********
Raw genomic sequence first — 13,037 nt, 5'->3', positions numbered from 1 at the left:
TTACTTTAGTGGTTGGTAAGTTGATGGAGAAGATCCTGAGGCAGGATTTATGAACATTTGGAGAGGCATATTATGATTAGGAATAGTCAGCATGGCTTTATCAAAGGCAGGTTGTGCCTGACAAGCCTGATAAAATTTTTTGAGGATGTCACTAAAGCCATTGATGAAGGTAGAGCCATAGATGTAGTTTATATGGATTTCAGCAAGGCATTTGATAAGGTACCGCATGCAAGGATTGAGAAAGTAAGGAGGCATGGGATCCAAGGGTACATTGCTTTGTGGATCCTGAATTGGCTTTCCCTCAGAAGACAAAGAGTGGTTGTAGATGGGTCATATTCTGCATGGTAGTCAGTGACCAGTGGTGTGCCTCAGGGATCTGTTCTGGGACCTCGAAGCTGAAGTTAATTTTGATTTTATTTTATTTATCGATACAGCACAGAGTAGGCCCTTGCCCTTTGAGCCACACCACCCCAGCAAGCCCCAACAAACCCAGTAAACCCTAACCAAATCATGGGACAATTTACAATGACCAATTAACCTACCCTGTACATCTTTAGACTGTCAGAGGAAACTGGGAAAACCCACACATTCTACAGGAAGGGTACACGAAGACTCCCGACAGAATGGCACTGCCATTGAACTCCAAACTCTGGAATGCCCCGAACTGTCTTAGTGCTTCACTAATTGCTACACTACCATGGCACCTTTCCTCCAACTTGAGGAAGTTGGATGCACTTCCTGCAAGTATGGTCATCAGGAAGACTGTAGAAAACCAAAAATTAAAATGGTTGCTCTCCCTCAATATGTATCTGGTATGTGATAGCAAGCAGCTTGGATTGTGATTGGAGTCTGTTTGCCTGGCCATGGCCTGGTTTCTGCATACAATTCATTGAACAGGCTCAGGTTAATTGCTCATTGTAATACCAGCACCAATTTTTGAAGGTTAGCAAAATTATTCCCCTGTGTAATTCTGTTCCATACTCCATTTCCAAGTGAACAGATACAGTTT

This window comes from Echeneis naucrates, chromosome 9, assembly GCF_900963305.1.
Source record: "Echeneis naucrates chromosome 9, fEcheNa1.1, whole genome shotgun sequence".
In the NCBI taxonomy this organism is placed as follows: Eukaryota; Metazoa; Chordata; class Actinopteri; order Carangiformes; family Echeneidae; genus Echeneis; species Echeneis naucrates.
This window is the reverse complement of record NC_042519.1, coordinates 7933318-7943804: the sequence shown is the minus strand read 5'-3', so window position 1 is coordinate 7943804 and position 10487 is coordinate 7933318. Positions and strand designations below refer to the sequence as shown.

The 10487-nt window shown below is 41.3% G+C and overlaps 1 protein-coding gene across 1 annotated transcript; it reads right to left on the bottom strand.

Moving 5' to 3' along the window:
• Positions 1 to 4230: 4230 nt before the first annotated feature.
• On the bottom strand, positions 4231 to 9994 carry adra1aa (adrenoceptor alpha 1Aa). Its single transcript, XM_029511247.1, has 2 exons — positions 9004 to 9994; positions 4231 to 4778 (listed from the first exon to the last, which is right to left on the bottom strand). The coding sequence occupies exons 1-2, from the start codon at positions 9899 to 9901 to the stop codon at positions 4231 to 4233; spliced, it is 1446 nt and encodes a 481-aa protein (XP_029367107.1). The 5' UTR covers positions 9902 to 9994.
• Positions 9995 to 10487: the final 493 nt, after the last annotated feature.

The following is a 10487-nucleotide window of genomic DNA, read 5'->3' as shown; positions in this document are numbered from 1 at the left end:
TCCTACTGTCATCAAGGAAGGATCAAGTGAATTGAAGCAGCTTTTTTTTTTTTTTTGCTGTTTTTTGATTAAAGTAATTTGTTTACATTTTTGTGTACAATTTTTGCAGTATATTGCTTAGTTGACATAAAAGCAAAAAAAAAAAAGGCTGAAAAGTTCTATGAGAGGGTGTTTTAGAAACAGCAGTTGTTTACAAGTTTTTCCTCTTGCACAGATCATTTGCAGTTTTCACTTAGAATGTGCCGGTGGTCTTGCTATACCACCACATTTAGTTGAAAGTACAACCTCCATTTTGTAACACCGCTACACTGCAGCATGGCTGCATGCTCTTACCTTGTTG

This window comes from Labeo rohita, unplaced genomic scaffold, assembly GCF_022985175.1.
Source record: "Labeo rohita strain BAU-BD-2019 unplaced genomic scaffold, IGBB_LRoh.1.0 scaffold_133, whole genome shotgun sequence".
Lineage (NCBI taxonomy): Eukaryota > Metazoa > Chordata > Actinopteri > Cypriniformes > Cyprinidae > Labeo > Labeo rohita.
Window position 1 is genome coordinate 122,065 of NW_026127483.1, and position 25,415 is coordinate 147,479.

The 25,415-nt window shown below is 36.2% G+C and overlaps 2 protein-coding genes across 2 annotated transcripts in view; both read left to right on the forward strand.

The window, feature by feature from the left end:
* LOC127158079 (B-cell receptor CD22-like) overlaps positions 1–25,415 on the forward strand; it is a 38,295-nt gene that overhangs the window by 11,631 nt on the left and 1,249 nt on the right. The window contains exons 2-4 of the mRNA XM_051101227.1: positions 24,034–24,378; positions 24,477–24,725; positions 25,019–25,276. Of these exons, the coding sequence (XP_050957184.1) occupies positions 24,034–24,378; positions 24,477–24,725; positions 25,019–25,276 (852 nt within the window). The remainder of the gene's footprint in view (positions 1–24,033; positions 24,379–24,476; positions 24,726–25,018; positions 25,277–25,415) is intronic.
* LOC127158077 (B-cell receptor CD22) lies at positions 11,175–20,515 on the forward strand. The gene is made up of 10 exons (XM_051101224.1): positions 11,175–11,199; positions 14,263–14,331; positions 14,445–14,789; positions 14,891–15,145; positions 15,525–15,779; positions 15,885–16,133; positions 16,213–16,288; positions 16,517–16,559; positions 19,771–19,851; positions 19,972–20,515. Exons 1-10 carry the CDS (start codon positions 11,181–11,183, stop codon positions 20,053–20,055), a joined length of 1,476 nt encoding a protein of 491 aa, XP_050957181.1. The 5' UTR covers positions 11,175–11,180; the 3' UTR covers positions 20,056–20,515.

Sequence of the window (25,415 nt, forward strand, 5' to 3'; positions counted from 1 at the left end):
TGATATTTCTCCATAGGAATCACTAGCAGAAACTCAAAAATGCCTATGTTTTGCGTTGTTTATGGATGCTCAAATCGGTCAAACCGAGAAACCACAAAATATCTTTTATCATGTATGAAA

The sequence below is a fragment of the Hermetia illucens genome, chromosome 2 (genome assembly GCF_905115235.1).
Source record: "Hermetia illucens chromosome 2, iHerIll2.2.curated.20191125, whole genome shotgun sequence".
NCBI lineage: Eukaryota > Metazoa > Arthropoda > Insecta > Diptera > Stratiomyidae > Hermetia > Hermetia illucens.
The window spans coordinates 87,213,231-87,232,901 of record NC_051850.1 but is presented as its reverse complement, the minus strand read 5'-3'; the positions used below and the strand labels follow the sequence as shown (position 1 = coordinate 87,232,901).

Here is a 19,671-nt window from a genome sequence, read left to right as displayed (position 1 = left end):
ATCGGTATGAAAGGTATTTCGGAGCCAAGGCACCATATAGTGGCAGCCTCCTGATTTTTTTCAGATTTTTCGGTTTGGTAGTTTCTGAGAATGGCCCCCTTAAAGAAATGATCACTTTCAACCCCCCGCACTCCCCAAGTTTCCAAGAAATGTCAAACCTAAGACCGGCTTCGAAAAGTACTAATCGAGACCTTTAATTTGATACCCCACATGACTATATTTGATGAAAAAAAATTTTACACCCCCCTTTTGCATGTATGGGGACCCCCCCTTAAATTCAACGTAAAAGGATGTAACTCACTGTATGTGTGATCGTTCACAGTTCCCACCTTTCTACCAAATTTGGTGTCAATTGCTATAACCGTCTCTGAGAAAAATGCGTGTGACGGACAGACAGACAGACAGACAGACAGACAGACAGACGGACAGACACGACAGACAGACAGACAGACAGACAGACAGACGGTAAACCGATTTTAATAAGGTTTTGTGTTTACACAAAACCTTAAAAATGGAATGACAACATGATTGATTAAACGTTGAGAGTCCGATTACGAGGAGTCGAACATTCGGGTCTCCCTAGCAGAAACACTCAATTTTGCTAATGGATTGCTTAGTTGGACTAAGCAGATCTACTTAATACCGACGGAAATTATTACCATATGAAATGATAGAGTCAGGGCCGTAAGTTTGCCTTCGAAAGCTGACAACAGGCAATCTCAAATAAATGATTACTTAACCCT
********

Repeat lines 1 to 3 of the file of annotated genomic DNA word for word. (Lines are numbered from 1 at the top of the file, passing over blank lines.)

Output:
Raw genomic sequence first — 13,037 nt, 5'->3', positions numbered from 1 at the left:
TTACTTTAGTGGTTGGTAAGTTGATGGAGAAGATCCTGAGGCAGGATTTATGAACATTTGGAGAGGCATATTATGATTAGGAATAGTCAGCATGGCTTTATCAAAGGCAGGTTGTGCCTGACAAGCCTGATAAAATTTTTTGAGGATGTCACTAAAGCCATTGATGAAGGTAGAGCCATAGATGTAGTTTATATGGATTTCAGCAAGGCATTTGATAAGGTACCGCATGCAAGGATTGAGAAAGTAAGGAGGCATGGGATCCAAGGGTACATTGCTTTGTGGATCCTGAATTGGCTTTCCCTCAGAAGACAAAGAGTGGTTGTAGATGGGTCATATTCTGCATGGTAGTCAGTGACCAGTGGTGTGCCTCAGGGATCTGTTCTGGGACCTCGAAGCTGAAGTTAATTTTGATTTTATTTTATTTATCGATACAGCACAGAGTAGGCCCTTGCCCTTTGAGCCACACCACCCCAGCAAGCCCCAACAAACCCAGTAAACCCTAACCAAATCATGGGACAATTTACAATGACCAATTAACCTACCCTGTACATCTTTAGACTGTCAGAGGAAACTGGGAAAACCCACACATTCTACAGGAAGGGTACACGAAGACTCCCGACAGAATGGCACTGCCATTGAACTCCAAACTCTGGAATGCCCCGAACTGTCTTAGTGCTTCACTAATTGCTACACTACCATGGCACCTTTCCTCCAACTTGAGGAAGTTGGATGCACTTCCTGCAAGTATGGTCATCAGGAAGACTGTAGAAAACCAAAAATTAAAATGGTTGCTCTCCCTCAATATGTATCTGGTATGTGATAGCAAGCAGCTTGGATTGTGATTGGAGTCTGTTTGCCTGGCCATGGCCTGGTTTCTGCATACAATTCATTGAACAGGCTCAGGTTAATTGCTCATTGTAATACCAGCACCAATTTTTGAAGGTTAGCAAAATTATTCCCCTGTGTAATTCTGTTCCATACTCCATTTCCAAGTGAACAGATACAGTTT

This window comes from Echeneis naucrates, chromosome 9, assembly GCF_900963305.1.